This month from hell, three high-profile sex assault cases in one week left the general public reeling in disbelief. The crimes against women continued with a shooting leaving a woman dead.
Weary service workers see aspects of abuse every day of the year. Often longer- term relationship abuse. But also short-term assault. These workers are like the girls with shovels in the Peachfest parade, walking after the horses. Day after day, they clean up the aftermath.
The only positive this month is ordinary citizens coming face to face with the fact sexual assault, in particular, does happen here. One dazed mother described it as “dodging the bullet.” It could have been her daughter in that business that afternoon.
This is as far as I wrote this letter, before reading the latest headline “Woman shot dead.” And here’s the rub. I know the suspect in this latest crime. I know him as a good man. And a woman is dead. No one would disagree the book must be thrown at the perpetrator with the full weight of the law.
Abuse services are very much needed to help those lucky enough to survive (usually women). But abuse services for women are half the answer. Preventative services for men are also needed.
That is if we want a safe community. The question now is what are we going to do about it? Some of you will get more involved in the various local organizations involved in this field. But others may want to take it further, to get creative with our God-given intelligence and get at the root.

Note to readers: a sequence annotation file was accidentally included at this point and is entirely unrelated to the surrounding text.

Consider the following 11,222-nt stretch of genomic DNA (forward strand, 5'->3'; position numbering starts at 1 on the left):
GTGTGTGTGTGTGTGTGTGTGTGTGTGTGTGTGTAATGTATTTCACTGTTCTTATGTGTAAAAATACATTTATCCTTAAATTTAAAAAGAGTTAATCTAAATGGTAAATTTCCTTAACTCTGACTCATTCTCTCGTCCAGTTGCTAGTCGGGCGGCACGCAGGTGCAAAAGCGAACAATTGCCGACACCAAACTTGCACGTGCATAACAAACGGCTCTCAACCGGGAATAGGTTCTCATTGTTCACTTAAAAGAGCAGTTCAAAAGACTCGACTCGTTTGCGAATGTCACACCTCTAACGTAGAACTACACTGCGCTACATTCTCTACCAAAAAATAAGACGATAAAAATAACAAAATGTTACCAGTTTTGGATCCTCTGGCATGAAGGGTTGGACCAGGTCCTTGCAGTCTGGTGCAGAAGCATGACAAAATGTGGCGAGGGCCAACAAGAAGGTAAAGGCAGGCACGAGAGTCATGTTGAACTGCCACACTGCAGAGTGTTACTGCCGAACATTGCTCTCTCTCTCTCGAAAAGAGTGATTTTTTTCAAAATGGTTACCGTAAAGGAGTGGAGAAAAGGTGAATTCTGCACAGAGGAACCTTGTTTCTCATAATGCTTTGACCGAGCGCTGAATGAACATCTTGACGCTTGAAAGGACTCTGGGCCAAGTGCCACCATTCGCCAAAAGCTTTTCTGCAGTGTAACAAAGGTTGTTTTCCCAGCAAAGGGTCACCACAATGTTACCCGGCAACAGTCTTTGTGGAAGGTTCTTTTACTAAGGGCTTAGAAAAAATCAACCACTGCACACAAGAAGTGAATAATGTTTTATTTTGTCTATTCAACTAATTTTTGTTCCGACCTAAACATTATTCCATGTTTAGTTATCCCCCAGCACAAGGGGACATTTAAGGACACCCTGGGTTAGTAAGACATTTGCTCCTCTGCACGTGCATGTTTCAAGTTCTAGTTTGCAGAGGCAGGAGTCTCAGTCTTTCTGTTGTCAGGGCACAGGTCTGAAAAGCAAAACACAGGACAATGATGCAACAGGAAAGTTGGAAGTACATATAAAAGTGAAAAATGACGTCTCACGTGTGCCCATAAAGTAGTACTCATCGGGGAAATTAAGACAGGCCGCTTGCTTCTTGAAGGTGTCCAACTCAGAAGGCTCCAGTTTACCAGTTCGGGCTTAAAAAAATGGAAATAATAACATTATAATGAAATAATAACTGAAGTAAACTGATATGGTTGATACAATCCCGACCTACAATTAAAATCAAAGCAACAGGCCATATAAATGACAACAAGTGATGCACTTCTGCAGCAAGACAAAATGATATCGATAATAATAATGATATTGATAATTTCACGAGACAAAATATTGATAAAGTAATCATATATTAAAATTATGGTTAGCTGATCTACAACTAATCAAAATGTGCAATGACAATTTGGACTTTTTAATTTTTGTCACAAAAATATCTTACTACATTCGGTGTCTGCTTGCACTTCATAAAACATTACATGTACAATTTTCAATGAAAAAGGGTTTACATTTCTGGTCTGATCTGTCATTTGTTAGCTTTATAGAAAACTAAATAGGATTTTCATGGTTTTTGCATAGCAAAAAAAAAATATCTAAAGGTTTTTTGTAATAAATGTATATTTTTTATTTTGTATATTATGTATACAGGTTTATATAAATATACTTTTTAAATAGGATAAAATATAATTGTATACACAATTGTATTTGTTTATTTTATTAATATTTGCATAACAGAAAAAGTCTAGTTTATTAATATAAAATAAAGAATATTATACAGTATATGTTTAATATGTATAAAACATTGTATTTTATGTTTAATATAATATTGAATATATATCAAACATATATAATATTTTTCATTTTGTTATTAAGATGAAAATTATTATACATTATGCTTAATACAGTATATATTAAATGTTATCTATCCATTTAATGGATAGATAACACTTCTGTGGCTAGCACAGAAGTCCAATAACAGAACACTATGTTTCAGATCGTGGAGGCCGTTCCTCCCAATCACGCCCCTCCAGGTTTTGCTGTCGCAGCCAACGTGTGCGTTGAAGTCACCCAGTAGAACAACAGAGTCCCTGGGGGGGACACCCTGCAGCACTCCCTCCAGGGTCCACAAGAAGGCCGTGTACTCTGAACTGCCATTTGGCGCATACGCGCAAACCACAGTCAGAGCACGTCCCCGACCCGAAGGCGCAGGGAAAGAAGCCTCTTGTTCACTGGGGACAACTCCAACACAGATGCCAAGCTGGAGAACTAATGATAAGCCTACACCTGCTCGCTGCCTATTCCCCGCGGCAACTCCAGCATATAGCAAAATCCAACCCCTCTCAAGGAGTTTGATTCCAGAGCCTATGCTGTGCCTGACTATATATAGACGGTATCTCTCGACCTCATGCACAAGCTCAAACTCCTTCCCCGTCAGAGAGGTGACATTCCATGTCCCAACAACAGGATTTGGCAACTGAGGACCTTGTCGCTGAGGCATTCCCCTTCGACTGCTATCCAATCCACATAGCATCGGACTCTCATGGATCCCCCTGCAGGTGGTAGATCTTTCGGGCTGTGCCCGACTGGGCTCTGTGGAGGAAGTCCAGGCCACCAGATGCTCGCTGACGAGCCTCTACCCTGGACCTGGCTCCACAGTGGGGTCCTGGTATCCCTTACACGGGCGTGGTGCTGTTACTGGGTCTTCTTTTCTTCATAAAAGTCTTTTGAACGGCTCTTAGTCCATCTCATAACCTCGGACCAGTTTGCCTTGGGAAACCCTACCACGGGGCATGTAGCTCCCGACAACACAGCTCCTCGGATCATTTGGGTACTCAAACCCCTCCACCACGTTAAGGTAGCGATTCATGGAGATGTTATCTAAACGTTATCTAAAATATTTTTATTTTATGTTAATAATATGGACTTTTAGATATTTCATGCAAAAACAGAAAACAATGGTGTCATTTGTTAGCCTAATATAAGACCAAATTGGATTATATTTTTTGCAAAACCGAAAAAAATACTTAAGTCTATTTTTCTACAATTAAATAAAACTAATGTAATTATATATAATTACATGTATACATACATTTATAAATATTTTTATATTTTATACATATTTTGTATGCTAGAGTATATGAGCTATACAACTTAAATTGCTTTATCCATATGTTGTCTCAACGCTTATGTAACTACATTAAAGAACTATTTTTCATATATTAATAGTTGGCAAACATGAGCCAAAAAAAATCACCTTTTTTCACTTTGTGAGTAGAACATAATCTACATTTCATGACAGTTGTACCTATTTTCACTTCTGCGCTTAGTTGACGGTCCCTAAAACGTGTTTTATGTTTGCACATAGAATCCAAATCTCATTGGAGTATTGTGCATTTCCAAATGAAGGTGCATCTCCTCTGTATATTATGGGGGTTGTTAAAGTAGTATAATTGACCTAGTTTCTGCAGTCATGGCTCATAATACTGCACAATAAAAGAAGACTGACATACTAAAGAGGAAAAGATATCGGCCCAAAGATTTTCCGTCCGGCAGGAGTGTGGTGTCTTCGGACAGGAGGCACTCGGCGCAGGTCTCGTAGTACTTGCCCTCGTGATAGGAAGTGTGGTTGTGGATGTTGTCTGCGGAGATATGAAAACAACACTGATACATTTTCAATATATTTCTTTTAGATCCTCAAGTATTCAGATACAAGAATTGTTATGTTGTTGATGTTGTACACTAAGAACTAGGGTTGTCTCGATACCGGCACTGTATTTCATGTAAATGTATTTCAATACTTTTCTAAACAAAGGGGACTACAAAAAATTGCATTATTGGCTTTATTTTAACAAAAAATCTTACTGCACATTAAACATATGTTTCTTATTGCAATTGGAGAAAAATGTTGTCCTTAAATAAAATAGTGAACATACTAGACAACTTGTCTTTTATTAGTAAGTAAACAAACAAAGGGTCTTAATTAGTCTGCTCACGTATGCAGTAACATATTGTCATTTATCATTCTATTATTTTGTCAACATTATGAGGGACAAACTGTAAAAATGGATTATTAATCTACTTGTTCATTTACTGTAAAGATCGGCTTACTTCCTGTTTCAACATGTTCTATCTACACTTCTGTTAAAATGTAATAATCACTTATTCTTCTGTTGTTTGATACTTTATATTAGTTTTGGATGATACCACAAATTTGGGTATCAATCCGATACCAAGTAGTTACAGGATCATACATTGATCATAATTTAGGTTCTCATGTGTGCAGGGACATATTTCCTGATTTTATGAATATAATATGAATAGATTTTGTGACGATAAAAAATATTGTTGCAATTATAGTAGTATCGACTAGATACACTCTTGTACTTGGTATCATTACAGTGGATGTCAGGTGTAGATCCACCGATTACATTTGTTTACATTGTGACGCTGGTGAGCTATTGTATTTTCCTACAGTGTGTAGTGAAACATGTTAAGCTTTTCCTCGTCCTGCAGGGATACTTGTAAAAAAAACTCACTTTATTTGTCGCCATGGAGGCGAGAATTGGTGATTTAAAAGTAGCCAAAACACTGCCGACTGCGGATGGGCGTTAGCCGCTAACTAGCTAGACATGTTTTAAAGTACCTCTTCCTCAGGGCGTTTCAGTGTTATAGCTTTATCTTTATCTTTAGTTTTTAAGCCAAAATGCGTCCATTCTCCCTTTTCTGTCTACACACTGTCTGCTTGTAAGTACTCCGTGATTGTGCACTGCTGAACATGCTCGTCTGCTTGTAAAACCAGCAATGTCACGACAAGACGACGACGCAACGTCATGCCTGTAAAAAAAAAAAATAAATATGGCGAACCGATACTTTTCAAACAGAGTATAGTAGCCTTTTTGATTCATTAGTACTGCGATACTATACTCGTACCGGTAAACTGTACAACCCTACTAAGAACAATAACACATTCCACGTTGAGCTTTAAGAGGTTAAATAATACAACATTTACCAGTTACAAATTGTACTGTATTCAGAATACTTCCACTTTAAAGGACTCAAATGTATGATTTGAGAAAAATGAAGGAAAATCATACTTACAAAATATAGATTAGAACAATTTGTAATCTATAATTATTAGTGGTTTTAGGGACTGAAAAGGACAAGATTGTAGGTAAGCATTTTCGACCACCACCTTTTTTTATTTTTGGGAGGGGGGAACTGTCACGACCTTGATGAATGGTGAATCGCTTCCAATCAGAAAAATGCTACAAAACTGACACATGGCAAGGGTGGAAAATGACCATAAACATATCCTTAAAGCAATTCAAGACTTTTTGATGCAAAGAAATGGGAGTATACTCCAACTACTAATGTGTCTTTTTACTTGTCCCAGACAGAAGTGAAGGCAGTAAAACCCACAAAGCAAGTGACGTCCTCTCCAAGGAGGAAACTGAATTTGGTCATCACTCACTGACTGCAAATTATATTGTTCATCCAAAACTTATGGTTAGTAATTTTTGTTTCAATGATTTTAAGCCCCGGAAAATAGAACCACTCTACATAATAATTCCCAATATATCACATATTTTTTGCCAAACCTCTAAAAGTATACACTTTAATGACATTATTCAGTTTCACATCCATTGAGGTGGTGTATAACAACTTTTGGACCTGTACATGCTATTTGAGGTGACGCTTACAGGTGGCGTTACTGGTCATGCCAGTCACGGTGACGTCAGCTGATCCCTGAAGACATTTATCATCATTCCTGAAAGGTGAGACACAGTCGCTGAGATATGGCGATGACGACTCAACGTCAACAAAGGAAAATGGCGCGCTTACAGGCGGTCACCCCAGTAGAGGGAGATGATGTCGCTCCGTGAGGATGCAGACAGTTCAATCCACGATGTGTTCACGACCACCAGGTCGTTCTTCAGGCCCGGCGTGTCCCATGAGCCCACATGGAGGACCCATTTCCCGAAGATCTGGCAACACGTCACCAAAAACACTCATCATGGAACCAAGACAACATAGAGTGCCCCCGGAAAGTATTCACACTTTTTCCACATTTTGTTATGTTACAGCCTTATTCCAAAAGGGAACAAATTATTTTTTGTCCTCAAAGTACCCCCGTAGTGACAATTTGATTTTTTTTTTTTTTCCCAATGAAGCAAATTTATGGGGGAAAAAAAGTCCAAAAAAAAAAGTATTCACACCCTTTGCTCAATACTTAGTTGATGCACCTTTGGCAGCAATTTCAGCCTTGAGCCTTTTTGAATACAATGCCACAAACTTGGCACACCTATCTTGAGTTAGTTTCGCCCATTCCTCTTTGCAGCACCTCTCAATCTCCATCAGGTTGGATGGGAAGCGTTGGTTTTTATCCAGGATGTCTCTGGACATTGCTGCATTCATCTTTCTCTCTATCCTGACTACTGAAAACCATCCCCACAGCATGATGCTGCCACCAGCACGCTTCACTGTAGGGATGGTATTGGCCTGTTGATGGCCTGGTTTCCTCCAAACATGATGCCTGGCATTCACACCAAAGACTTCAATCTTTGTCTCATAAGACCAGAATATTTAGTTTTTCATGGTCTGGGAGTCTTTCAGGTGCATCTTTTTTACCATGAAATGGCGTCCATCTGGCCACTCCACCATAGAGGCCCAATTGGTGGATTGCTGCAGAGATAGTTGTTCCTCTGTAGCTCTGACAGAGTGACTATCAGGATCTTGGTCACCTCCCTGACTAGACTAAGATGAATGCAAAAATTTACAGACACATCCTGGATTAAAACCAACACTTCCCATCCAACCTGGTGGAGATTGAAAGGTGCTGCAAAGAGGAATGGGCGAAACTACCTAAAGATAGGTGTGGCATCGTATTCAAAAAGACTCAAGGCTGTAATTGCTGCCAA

One idea is a “Community Summit on Safety” to ask some pointed questions. (What do we want life to be like here? For whom? How will we know we’re successful?) Then roll up our sleeves and create an action plan to improve safety, step by step.
Quick consensus is possible. For example, during a 2008 Family Financial Security Summit in Reno, Nev., police officer Patrick O’Bryan — a firearm holstered at his hip — talked to 100 people from all walks of life.
“Are you comfortable?” He then paused for what felt like forever, looking around the room. Finally, he continued, “Because if you’re comfortable, then nothing will change. To change our community, we need to step outside our comfort zone. So are we willing to be uncomfortable?”
I’m deeply sorry the man I knew is a suspect in the shooting death of his common-law partner. But being sorry won’t bring back the woman who lived with him. Her family now grieve her lost years.
Surely we can do more than just be comfortable that this time we’ve “dodged a bullet.”
Are you willing to be uncomfortable, and to maybe make the people around you uncomfortable? I’m up for it. How about you?
Please, contact me at email@example.com. Together let’s get started.